About Autism / Spectrum Disorders: Can Kids with Asperger Syndrome Look Too “Normal?”
Lisa Jo Rudy – About.com Autism / Spectrum Disorders Guide firstname.lastname@example.org
Tue, Sep 18, 2007, 7:35 AM
About.com Autism / Spectrum Disorders
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from Lisa Jo Rudy
Kids with Asperger syndrome are often diagnosed relatively late – sometimes into teenage years. The reason is simple: kids with Asperger syndrome look so “normal” that their social, communications and sensory difficulties often look more like misbehavior than like developmental challenges. As a result, many kids with Asperger syndrome lose out on early intervention and therapy until their problems become overwhelming. Is it possible to look “too normal?” Here are a few articles that address that very question.
In the Spotlight
How to Explain Your Child’s Asperger Syndrome
Asperger syndrome is invisible, at least some of the time. At other times, though, symptoms rise to the surface. When should parents tell their children that they have Asperger syndrome? When and how should parents explain Asperger syndrome to other adults?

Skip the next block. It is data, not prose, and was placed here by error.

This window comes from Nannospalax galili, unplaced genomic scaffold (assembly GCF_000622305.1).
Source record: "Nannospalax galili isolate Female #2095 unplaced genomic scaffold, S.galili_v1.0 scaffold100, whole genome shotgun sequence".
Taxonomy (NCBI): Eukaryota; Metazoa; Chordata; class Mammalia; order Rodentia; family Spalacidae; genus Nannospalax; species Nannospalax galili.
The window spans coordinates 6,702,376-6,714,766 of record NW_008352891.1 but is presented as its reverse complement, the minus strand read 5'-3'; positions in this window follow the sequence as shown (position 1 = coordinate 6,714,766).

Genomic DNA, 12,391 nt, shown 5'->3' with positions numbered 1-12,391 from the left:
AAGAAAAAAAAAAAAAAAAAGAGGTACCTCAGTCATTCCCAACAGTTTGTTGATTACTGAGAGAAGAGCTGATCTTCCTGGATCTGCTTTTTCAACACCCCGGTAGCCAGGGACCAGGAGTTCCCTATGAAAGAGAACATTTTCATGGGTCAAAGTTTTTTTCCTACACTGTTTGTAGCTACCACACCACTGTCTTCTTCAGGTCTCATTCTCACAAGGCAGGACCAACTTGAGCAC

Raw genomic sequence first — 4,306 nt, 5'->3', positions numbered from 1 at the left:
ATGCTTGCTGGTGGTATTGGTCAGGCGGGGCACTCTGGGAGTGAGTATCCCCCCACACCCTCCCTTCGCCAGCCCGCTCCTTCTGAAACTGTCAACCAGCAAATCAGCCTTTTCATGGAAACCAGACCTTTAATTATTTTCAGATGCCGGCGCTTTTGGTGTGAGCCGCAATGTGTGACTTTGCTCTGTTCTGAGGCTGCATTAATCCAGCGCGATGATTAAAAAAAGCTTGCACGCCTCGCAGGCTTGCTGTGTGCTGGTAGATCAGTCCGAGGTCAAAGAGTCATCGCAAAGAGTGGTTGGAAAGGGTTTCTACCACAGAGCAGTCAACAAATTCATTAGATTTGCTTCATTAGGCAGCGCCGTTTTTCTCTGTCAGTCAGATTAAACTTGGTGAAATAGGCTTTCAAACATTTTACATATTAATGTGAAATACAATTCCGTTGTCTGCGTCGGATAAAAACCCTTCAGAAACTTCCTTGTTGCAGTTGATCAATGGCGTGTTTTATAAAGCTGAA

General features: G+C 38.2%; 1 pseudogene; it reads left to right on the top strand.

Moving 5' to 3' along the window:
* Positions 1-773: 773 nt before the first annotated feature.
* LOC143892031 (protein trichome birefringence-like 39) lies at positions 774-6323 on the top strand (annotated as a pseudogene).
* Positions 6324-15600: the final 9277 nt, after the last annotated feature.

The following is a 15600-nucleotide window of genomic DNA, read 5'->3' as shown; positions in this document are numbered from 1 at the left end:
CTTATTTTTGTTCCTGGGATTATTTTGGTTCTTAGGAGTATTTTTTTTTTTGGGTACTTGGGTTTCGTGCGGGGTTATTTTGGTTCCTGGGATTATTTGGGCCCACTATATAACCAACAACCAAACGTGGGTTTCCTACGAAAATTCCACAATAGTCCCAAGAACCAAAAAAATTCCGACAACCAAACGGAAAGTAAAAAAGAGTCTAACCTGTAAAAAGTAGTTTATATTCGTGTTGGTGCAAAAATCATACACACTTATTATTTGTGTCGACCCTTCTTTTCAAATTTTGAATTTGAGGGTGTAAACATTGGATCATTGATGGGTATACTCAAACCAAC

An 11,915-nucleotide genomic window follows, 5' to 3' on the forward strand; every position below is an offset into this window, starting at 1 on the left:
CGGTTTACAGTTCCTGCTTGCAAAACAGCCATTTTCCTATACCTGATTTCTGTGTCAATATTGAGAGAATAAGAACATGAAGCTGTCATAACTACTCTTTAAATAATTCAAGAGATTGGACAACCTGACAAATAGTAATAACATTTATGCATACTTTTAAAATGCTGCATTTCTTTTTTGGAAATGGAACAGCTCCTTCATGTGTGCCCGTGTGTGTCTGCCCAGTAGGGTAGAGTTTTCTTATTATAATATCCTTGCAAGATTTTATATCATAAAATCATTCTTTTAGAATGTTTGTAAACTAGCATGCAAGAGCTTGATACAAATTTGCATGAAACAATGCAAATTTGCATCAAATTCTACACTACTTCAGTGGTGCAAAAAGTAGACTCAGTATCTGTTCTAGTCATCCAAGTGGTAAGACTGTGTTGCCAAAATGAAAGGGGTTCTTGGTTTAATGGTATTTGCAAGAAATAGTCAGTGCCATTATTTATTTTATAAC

Does My Child with Autism Have Too Few Friends?
New Jersey’s Initiatives for Autism: The Right Moves?
Where Were the Autistic Children? I May Have Found a Clue!
Your Thoughts Requested: Top Autism Resources?
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Treatments for Autism Spectrum Disorders
Symptoms of Autism
Should a Teen with Asperger’s Try to Be “Normal?”
As youngsters with Aspergers approach their teen years, the pressure to “act normal” increases. How far should a parent push their child with Asperger’s to “act more normal?” Kate Goldfield, a young adult on the autism spectrum, offers ideas and insights.
Can a Person with a High IQ Be “Very Autistic?”
When talking about the autism spectrum, it’s common to use the terms “low functioning” and “high functioning.” The implication is that “high functioning” autism is less of an issue for day-to-day functioning – and thus that “high functioning” autistics require less support, less treatment, and fewer services.